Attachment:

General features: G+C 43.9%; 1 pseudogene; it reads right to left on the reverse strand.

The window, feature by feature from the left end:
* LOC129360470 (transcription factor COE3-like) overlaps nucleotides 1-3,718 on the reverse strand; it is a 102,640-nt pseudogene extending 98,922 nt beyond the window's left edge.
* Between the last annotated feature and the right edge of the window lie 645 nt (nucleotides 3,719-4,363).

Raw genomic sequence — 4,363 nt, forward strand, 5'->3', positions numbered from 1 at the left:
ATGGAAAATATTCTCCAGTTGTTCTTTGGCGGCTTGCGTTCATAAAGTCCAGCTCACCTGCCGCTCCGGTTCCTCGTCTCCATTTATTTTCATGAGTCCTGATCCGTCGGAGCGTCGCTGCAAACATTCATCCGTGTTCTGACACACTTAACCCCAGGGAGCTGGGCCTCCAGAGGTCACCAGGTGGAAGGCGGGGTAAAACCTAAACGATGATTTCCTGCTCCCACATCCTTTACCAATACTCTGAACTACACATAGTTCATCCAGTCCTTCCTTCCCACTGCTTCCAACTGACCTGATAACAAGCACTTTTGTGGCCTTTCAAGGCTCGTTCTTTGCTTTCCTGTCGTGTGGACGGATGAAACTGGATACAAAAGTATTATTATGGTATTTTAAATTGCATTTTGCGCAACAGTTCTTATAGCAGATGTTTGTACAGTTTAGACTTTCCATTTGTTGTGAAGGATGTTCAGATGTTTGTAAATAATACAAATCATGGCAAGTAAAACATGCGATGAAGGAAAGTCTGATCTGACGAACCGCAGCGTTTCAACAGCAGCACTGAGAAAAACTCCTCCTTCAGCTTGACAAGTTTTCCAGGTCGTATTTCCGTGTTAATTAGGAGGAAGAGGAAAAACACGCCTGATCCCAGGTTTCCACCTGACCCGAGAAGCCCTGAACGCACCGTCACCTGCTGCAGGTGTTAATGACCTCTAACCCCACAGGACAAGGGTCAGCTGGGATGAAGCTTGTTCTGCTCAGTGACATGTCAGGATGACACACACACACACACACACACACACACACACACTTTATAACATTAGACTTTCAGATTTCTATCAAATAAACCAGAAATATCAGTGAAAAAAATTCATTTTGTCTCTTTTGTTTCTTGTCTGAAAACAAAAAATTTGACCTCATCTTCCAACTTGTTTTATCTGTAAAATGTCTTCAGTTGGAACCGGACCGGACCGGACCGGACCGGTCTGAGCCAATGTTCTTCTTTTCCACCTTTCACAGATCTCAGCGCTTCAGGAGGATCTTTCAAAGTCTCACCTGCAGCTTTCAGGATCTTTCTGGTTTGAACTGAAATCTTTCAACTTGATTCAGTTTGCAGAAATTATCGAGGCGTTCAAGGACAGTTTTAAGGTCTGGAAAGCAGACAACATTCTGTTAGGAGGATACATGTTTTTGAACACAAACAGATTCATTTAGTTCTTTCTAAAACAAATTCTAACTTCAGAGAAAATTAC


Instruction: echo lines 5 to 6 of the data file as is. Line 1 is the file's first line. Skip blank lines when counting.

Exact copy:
Raw genomic sequence — 4,363 nt, forward strand, 5'->3', positions numbered from 1 at the left:
ATGGAAAATATTCTCCAGTTGTTCTTTGGCGGCTTGCGTTCATAAAGTCCAGCTCACCTGCCGCTCCGGTTCCTCGTCTCCATTTATTTTCATGAGTCCTGATCCGTCGGAGCGTCGCTGCAAACATTCATCCGTGTTCTGACACACTTAACCCCAGGGAGCTGGGCCTCCAGAGGTCACCAGGTGGAAGGCGGGGTAAAACCTAAACGATGATTTCCTGCTCCCACATCCTTTACCAATACTCTGAACTACACATAGTTCATCCAGTCCTTCCTTCCCACTGCTTCCAACTGACCTGATAACAAGCACTTTTGTGGCCTTTCAAGGCTCGTTCTTTGCTTTCCTGTCGTGTGGACGGATGAAACTGGATACAAAAGTATTATTATGGTATTTTAAATTGCATTTTGCGCAACAGTTCTTATAGCAGATGTTTGTACAGTTTAGACTTTCCATTTGTTGTGAAGGATGTTCAGATGTTTGTAAATAATACAAATCATGGCAAGTAAAACATGCGATGAAGGAAAGTCTGATCTGACGAACCGCAGCGTTTCAACAGCAGCACTGAGAAAAACTCCTCCTTCAGCTTGACAAGTTTTCCAGGTCGTATTTCCGTGTTAATTAGGAGGAAGAGGAAAAACACGCCTGATCCCAGGTTTCCACCTGACCCGAGAAGCCCTGAACGCACCGTCACCTGCTGCAGGTGTTAATGACCTCTAACCCCACAGGACAAGGGTCAGCTGGGATGAAGCTTGTTCTGCTCAGTGACATGTCAGGATGACACACACACACACACACACACACACACACACACTTTATAACATTAGACTTTCAGATTTCTATCAAATAAACCAGAAATATCAGTGAAAAAAATTCATTTTGTCTCTTTTGTTTCTTGTCTGAAAACAAAAAATTTGACCTCATCTTCCAACTTGTTTTATCTGTAAAATGTCTTCAGTTGGAACCGGACCGGACCGGACCGGACCGGTCTGAGCCAATGTTCTTCTTTTCCACCTTTCACAGATCTCAGCGCTTCAGGAGGATCTTTCAAAGTCTCACCTGCAGCTTTCAGGATCTTTCTGGTTTGAACTGAAATCTTTCAACTTGATTCAGTTTGCAGAAATTATCGAGGCGTTCAAGGACAGTTTTAAGGTCTGGAAAGCAGACAACATTCTGTTAGGAGGATACATGTTTTTGAACACAAACAGATTCATTTAGTTCTTTCTAAAACAAATTCTAACTTCAGAGAAAATTAC